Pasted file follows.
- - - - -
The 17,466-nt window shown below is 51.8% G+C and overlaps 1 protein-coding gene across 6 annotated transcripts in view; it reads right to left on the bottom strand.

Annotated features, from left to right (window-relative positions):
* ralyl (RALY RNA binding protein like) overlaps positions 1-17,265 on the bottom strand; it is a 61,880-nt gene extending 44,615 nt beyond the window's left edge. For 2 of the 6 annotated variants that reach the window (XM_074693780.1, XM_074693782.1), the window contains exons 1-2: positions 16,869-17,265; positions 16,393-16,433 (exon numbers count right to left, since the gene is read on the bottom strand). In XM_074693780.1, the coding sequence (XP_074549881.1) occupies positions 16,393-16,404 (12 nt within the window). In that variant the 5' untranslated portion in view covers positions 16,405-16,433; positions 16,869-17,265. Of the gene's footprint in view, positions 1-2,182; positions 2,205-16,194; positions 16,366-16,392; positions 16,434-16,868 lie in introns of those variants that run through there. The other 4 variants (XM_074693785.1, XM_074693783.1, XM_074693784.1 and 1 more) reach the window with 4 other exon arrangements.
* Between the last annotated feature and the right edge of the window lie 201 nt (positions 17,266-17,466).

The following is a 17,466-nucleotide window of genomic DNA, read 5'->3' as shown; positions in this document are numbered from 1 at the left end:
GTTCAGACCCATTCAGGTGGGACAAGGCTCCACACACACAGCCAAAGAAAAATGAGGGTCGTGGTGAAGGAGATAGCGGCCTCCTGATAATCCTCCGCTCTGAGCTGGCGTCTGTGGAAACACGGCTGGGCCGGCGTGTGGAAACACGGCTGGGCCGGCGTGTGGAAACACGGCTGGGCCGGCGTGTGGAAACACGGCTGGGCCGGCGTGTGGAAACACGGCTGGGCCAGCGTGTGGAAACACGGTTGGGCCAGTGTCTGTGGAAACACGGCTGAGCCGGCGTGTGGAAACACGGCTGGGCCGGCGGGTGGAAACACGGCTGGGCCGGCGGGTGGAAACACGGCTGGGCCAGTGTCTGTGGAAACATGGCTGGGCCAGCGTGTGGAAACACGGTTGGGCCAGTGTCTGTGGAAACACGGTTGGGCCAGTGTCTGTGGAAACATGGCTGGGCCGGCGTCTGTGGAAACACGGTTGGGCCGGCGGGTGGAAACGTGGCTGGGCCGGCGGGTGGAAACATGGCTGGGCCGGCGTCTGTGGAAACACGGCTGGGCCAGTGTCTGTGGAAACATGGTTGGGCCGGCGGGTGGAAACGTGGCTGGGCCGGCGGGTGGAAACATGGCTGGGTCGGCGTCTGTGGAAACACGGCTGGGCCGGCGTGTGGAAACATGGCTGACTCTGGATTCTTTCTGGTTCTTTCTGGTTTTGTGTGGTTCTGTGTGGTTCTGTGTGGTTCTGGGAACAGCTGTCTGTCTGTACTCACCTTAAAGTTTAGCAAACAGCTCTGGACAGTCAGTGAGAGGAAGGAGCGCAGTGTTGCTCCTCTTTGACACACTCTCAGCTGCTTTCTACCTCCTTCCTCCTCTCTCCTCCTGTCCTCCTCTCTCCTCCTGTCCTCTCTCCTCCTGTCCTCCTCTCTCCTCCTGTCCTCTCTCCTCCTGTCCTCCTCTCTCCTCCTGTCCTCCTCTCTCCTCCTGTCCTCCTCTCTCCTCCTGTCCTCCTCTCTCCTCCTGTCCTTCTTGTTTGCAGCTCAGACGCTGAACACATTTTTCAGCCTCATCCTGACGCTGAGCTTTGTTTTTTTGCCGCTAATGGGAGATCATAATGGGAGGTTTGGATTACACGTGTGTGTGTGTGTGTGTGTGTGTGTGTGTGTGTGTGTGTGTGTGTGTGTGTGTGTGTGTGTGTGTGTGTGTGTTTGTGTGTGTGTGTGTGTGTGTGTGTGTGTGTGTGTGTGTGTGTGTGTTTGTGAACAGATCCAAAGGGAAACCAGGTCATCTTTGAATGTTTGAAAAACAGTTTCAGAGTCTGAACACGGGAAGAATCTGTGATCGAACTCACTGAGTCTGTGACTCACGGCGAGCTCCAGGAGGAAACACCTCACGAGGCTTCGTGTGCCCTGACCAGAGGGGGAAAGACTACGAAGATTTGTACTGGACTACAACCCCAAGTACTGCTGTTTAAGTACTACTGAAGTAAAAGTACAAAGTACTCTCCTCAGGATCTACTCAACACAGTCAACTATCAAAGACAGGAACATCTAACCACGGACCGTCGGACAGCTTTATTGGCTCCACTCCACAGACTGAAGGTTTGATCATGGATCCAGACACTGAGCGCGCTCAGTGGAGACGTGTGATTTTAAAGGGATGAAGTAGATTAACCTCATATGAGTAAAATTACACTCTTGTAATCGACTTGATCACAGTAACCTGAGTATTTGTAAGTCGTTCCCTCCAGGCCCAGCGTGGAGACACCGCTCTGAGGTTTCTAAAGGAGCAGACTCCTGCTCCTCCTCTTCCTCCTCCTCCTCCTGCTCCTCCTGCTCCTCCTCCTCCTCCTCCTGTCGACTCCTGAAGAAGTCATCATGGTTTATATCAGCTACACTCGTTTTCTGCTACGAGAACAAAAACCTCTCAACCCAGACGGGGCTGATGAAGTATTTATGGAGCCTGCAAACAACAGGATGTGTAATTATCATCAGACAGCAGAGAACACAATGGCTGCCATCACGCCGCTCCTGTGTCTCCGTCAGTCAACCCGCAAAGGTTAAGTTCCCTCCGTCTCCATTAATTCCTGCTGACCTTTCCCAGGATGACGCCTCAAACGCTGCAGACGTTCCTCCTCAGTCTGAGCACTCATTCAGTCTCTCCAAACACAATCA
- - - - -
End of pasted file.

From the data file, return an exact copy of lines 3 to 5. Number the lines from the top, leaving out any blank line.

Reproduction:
* ralyl (RALY RNA binding protein like) overlaps positions 1-17,265 on the bottom strand; it is a 61,880-nt gene extending 44,615 nt beyond the window's left edge. For 2 of the 6 annotated variants that reach the window (XM_074693780.1, XM_074693782.1), the window contains exons 1-2: positions 16,869-17,265; positions 16,393-16,433 (exon numbers count right to left, since the gene is read on the bottom strand). In XM_074693780.1, the coding sequence (XP_074549881.1) occupies positions 16,393-16,404 (12 nt within the window). In that variant the 5' untranslated portion in view covers positions 16,405-16,433; positions 16,869-17,265. Of the gene's footprint in view, positions 1-2,182; positions 2,205-16,194; positions 16,366-16,392; positions 16,434-16,868 lie in introns of those variants that run through there. The other 4 variants (XM_074693785.1, XM_074693783.1, XM_074693784.1 and 1 more) reach the window with 4 other exon arrangements.
* Between the last annotated feature and the right edge of the window lie 201 nt (positions 17,266-17,466).

The following is a 17,466-nucleotide window of genomic DNA, read 5'->3' as shown; positions in this document are numbered from 1 at the left end: